Last summer, Pete Townshend and Roger Daltrey reunited for a hard-hitting run-through of the band’s classic 1973 rock opera: highlights are a visceral “5:15” (featuring a John Entwistle bass solo on film) and a powerful “Love Reign O’er Me,” where Daltrey proves he can still belt it out, even if he can’t reach those elusive high notes any more. Townshend is in fine form, as is bassist Pino Palladino: too bad his thumping bass-playing is rarely shown. The Blu-ray image looks superb, and the surround sound is hard-hitting; extras are another six songs, including blistering versions of “Who Are You” and “You Better You Bet.”
The Bridge—Series 1
In yet another first-rate European police series that puts American counterparts to shame (which usually just ape the original idea anyway), a corpse is discovered in the middle of a bridge that links Denmark and Sweden, and both departments must work together to solve a crime that becomes increasingly sinister as more is uncovered. With a stellar cast headed by Sofia Helin and Kim Bodnia as the detectives, and with intricate scripts by creator Hans Rosenfeldt, The Bridge grabs you by the throat immediately and doesn’t let go for 10 one-hour episodes. The lone extra is a 15-minute making-of.
A raw FBI agent’s dream job—to be assigned to a beach house and work with other undercover agents, including his idol—is not what it seems, particularly when he must investigate his hero in this watchable drama which has flair if not much creativity. The attractive young cast led by Aaron Tveit (rookie) and Daniel Sunjata (legend) helps matters immeasurably; the three-disc set includes all 12 episodes and extras comprising deleted scenes, a gag reel and a featurette.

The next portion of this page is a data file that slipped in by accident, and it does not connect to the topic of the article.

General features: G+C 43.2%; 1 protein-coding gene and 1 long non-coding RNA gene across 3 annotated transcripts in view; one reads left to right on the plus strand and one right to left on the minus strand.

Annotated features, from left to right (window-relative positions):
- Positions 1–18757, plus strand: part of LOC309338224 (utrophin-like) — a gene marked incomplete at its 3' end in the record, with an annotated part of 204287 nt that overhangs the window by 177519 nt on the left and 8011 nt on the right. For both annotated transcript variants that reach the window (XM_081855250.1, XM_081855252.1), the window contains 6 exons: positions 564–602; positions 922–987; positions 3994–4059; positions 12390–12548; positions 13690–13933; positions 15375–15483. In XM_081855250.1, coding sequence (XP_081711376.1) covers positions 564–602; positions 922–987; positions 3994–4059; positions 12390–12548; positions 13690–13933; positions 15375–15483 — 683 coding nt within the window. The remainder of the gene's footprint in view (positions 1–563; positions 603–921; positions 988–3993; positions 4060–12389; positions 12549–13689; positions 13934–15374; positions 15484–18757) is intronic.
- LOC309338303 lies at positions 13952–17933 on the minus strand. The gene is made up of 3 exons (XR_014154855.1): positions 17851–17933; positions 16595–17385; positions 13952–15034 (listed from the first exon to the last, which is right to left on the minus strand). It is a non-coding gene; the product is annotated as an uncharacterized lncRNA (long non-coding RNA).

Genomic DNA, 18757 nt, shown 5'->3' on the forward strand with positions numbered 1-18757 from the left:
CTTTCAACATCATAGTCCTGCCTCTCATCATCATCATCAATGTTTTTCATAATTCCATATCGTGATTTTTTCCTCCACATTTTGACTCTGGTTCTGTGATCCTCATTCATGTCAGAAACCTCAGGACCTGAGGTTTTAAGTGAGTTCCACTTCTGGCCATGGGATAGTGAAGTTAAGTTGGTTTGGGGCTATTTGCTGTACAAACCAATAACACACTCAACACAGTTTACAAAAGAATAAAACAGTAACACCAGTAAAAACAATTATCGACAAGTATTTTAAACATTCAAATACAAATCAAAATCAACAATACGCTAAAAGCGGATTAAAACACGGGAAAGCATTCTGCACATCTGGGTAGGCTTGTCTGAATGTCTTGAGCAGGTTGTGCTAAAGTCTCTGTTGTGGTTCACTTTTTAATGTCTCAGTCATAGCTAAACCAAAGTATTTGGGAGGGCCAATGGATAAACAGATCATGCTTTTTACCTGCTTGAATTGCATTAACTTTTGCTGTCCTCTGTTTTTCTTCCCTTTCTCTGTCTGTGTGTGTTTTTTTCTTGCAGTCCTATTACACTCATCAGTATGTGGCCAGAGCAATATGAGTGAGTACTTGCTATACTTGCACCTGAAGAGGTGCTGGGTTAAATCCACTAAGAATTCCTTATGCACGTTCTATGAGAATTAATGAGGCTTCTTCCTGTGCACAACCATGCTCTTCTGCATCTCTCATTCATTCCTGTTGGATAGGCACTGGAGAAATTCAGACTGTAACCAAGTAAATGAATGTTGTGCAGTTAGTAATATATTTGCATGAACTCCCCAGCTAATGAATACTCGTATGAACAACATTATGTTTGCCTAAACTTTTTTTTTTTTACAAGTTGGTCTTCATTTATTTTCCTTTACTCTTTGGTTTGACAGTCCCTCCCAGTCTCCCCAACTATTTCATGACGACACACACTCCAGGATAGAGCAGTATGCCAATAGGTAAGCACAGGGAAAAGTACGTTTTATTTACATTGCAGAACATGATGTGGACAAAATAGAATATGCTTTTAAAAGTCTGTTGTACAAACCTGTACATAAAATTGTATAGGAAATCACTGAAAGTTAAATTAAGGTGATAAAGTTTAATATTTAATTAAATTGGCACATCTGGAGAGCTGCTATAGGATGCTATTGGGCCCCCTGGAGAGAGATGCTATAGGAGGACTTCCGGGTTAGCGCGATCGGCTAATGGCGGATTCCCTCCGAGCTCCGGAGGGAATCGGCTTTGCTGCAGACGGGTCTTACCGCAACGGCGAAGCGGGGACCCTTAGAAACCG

With his unmistakably craggy face and gravelly voice, Harry Dean Stanton has breathed fresh life into over 170 movies, including six by David Lynch and the classic Paris Texas, directed by Wim Wenders and written by Sam Shepard. All three men appear in Sophie Huber’s endearing documentary about Stanton, which at 80 minutes seems far too short—especially since there are many film clips—but there’s also too much emphasis on Stanton’s singing and music-making: I prefer his acting by a country mile.
Aria, Emily, Hanna and Spencer—if you know those four names, then you’ve already watched the fourth season of this still-diverting series about the quartet of young ladies whose sleuthing—and propensity for telling the biggest of whoppers—is given another opportunity when they find themselves drawn into yet another murder mystery. The five-disc set includes all 24 episodes of this nail-biter of a season; bonus features include three on-set featurettes with interviews, a recap episode and unaired scenes.
(Warner Archive)For her first HBO comedy special, comedienne Sarah Silverman does it her way, of course: in front of an audience of 39 people, Sarah hilariously riffs on everything from sex and religion to government and pornography, giving them her unique and provocative spin. Even though her ability to shock has been somewhat muted by the fact that we all know something shocking’s coming, she still manages to provide 60 minutes of laugh-out-loud, thought-provoking material.